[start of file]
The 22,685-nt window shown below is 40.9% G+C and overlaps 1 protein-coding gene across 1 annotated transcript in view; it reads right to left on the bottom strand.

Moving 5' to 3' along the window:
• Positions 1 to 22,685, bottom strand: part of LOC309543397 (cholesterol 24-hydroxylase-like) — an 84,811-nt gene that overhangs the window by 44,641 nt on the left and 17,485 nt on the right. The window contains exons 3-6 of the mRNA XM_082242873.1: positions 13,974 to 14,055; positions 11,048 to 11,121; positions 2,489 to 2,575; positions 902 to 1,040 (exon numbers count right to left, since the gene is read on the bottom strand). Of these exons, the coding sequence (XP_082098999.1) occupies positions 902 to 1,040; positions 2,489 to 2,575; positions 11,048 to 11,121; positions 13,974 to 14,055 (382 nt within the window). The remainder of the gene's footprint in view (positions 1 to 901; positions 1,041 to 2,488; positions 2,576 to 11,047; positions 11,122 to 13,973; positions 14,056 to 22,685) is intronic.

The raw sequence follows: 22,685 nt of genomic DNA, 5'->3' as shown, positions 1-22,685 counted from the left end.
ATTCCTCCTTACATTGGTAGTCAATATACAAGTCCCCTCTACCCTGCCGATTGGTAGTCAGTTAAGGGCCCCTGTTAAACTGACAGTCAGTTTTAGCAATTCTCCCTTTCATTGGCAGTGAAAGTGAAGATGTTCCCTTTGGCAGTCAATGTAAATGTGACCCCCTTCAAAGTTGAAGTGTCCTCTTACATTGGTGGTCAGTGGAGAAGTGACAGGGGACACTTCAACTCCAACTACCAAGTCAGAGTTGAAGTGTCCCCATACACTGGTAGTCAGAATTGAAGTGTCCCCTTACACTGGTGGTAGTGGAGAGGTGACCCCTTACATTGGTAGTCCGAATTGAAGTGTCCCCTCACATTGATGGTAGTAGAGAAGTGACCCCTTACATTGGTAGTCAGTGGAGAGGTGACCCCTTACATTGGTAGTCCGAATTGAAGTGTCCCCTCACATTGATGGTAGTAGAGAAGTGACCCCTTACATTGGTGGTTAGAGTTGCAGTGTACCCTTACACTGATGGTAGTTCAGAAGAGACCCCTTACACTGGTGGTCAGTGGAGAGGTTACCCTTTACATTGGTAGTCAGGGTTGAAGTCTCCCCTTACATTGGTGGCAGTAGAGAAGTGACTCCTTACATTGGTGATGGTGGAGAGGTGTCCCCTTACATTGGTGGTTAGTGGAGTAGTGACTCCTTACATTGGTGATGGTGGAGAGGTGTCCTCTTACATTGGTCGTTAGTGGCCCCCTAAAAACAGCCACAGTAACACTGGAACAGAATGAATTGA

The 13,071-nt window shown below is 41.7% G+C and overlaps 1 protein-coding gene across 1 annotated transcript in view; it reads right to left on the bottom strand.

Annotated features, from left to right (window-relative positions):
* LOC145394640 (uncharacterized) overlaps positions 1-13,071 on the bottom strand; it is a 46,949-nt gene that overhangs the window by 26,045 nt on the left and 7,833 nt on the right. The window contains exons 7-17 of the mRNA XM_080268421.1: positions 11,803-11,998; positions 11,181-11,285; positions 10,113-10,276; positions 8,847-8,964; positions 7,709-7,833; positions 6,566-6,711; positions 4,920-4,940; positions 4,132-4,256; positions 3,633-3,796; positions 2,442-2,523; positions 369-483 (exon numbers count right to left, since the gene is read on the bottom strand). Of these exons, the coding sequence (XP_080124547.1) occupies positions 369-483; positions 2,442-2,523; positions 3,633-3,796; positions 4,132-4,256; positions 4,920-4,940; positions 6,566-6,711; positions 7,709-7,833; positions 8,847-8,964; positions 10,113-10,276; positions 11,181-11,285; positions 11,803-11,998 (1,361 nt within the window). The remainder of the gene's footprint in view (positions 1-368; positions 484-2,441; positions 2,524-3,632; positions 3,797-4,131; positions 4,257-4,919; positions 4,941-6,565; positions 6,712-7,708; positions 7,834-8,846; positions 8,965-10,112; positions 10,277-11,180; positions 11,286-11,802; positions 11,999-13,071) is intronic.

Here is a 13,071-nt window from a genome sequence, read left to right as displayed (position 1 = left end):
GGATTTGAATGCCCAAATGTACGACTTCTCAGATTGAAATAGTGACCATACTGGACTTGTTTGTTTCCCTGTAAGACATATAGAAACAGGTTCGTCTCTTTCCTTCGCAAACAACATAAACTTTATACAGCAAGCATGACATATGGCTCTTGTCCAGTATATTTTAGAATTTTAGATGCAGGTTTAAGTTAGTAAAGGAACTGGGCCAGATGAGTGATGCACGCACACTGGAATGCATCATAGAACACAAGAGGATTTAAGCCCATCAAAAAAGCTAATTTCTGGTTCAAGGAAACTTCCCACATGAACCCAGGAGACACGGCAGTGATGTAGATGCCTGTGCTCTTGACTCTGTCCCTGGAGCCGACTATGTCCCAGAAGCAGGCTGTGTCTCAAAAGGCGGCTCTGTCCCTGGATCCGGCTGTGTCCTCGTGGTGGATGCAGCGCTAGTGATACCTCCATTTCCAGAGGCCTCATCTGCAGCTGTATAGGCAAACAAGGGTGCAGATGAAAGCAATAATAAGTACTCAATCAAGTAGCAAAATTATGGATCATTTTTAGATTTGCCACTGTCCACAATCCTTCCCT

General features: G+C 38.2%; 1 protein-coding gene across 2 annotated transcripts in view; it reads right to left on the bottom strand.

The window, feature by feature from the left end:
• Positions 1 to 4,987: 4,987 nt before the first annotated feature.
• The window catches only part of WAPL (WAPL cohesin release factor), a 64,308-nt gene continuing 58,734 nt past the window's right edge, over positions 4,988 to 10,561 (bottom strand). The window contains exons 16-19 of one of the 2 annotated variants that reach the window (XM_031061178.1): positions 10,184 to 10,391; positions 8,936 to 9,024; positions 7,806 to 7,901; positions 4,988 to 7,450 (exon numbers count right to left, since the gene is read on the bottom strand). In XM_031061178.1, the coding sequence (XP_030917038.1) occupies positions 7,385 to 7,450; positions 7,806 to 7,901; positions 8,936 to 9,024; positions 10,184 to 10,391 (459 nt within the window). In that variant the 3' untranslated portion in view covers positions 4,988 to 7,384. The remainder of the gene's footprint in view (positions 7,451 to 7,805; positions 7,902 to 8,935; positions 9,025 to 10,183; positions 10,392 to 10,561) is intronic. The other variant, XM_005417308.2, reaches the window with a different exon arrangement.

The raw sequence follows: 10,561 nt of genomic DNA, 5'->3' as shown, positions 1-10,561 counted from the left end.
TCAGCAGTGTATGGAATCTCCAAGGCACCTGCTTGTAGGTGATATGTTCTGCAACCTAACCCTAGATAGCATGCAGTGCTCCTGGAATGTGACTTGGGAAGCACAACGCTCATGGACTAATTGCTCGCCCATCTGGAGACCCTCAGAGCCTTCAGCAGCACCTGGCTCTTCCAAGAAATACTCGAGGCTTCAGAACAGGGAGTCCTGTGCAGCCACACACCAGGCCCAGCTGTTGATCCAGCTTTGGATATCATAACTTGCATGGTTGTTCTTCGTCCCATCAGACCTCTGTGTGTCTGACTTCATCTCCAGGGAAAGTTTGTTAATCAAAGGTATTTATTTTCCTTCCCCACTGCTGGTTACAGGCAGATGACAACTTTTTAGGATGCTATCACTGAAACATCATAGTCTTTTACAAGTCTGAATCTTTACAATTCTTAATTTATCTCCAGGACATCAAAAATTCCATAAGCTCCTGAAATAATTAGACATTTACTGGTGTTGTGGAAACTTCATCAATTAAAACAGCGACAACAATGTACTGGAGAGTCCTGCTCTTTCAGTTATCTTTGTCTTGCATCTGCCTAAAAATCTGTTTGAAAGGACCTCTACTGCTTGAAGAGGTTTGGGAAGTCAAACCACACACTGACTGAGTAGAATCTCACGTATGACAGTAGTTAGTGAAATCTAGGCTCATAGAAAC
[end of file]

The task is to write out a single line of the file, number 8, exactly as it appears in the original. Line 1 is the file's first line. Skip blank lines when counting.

* LOC145394640 (uncharacterized) overlaps positions 1-13,071 on the bottom strand; it is a 46,949-nt gene that overhangs the window by 26,045 nt on the left and 7,833 nt on the right. The window contains exons 7-17 of the mRNA XM_080268421.1: positions 11,803-11,998; positions 11,181-11,285; positions 10,113-10,276; positions 8,847-8,964; positions 7,709-7,833; positions 6,566-6,711; positions 4,920-4,940; positions 4,132-4,256; positions 3,633-3,796; positions 2,442-2,523; positions 369-483 (exon numbers count right to left, since the gene is read on the bottom strand). Of these exons, the coding sequence (XP_080124547.1) occupies positions 369-483; positions 2,442-2,523; positions 3,633-3,796; positions 4,132-4,256; positions 4,920-4,940; positions 6,566-6,711; positions 7,709-7,833; positions 8,847-8,964; positions 10,113-10,276; positions 11,181-11,285; positions 11,803-11,998 (1,361 nt within the window). The remainder of the gene's footprint in view (positions 1-368; positions 484-2,441; positions 2,524-3,632; positions 3,797-4,131; positions 4,257-4,919; positions 4,941-6,565; positions 6,712-7,708; positions 7,834-8,846; positions 8,965-10,112; positions 10,277-11,180; positions 11,286-11,802; positions 11,999-13,071) is intronic.